Pulumi: Deploy Instrastructure as Code using your favorite programming language

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Unlike Terraform that uses it's own language to deploy Instrastructure as Code (IaC), with Pulumi we can choose between any of the supported programming languages. For this tutorial we are going to use python deploying an object to a Kubernetes cluster

First we will have to install Pulumi as follows:

$ curl -fsSL https://get.pulumi.com | sh
=== Installing Pulumi v3.16.0 ===
+ Downloading https://get.pulumi.com/releases/sdk/pulumi-v3.16.0-linux-x64.tar.gz...
  % Total    % Received % Xferd  Average Speed   Time    Time     Time  Current
                                 Dload  Upload   Total   Spent    Left  Speed
100 61.3M  100 61.3M    0     0  32.2M      0  0:00:01  0:00:01 --:--:-- 32.1M
+ Extracting to /home/pet2cattle/.pulumi/bin
+ Adding $HOME/.pulumi/bin to $PATH in /home/pet2cattle/.bashrc

=== Pulumi is now installed! 🍹 ===
+ Please restart your shell or add /home/pet2cattle/.pulumi/bin to your $PATH
+ Get started with Pulumi: https://www.pulumi.com/docs/quickstart

With Pulumi we can choose between several backends to store it's state, being Pulumi's cloud service the default. We are going to use it for simplicity's sake, so we'll have to register using the following URL:

https://app.pulumi.com/account/tokens

Once registered we'll have to login using the CLI and the access token we will be able to create once registered:

$ pulumi login
Manage your Pulumi stacks by logging in.
Run `pulumi login --help` for alternative login options.
Enter your access token from https://app.pulumi.com/account/tokens
    or hit <ENTER> to log in using your browser                   : 


  Welcome to Pulumi!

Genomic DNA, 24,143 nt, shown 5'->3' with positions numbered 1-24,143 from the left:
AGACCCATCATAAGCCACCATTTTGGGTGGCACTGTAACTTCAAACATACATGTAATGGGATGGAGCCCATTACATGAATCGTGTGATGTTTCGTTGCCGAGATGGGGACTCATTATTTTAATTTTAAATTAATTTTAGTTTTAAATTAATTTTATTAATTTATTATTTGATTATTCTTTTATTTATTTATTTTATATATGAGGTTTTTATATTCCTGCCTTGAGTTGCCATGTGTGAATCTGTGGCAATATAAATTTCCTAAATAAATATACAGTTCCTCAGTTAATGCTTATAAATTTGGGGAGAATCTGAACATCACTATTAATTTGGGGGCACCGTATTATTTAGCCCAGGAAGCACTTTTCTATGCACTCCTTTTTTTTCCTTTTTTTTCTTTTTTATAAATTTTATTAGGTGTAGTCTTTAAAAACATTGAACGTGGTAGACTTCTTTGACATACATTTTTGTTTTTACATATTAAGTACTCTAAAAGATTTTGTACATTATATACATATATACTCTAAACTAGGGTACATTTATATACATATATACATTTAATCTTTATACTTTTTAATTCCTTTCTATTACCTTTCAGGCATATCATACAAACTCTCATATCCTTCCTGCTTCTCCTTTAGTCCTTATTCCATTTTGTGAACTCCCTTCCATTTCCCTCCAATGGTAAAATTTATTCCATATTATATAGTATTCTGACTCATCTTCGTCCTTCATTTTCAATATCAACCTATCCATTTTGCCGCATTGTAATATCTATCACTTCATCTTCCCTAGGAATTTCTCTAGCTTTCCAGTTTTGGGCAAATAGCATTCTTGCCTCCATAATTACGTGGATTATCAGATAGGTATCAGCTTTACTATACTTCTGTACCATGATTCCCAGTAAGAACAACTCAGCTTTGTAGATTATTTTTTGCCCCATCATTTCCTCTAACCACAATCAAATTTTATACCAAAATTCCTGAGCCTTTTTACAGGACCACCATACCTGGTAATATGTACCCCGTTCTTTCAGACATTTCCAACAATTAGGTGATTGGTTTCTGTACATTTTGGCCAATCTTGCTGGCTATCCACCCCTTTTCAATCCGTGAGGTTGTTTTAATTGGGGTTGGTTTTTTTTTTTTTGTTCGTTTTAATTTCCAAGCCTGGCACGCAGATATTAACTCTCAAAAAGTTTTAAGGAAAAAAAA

Pulumi helps you create, deploy, and manage infrastructure on any cloud using
  your favorite language. You can get started today with Pulumi at:

      https://www.pulumi.com/docs/get-started/

  Tip of the day: Resources you create with Pulumi are given unique names (a randomly
  generated suffix) by default. To learn more about auto-naming or customizing resource
  names see https://www.pulumi.com/docs/intro/concepts/resources/#autonaming.


Logged in to pulumi.com as jordiprats (https://app.pulumi.com/jordiprats)

To be able to create the first python project using Pulumi we'll need to have installed the following dependencies:

  • python 3
  • python 3 venv

On Debian/Ubuntu we can just run:

sudo apt install python3.8 python3.8-venv

At this point we are all set up to be able to init a new project using pulumi new. Since we want to have installed the dependencies to deploy to Kubernetes using Python we are going to use kubernetes-python. Using the -n flag we telling Pulumi how we want to name our new project:

$ pulumi new kubernetes-python -n simple-example
This command will walk you through creating a new Pulumi project.

Enter a value or leave blank to accept the (default), and press <ENTER>.
Press ^C at any time to quit.

project description: (A minimal Python Pulumi program) 
Created project 'simple-example'

Please enter your desired stack name.
To create a stack in an organization, use the format <org-name>/<stack-name> (e.g. `acmecorp/dev`).
stack name: (dev) 
Created stack 'dev'

Creating virtual environment...
Finished creating virtual environment
(...)

To perform an initial deployment, run 'pulumi up'

By default we will have an example on how to push a Deployment, but as a first step we are going to create a Namespace using the following code:

import pulumi
from pulumi_kubernetes.core.v1 import Namespace

config = pulumi.Config()
demoNS = Namespace("test1")

pulumi.export("demoNS", demoNS.metadata.apply(lambda m: m.name))

This code tells pulumi to deploy a namespace tha it's resource name is going to be test1, we can check what is going to do using pulumi preview (which is equivalent to terraform plan)

$ pulumi preview
Previewing update (dev)

View Live: https://app.pulumi.com/jordiprats/simple-example/dev/previews/f08d0489-26fb-49aa-9054-1de352d2ea36

     Type                             Name                Plan       
 +   pulumi:pulumi:Stack              simple-example-dev  create     
 +   └─ kubernetes:core/v1:Namespace  test1               create     

Resources:
    + 2 to create

Using pulumi up it's going to apply it (equivalent to terraform apply)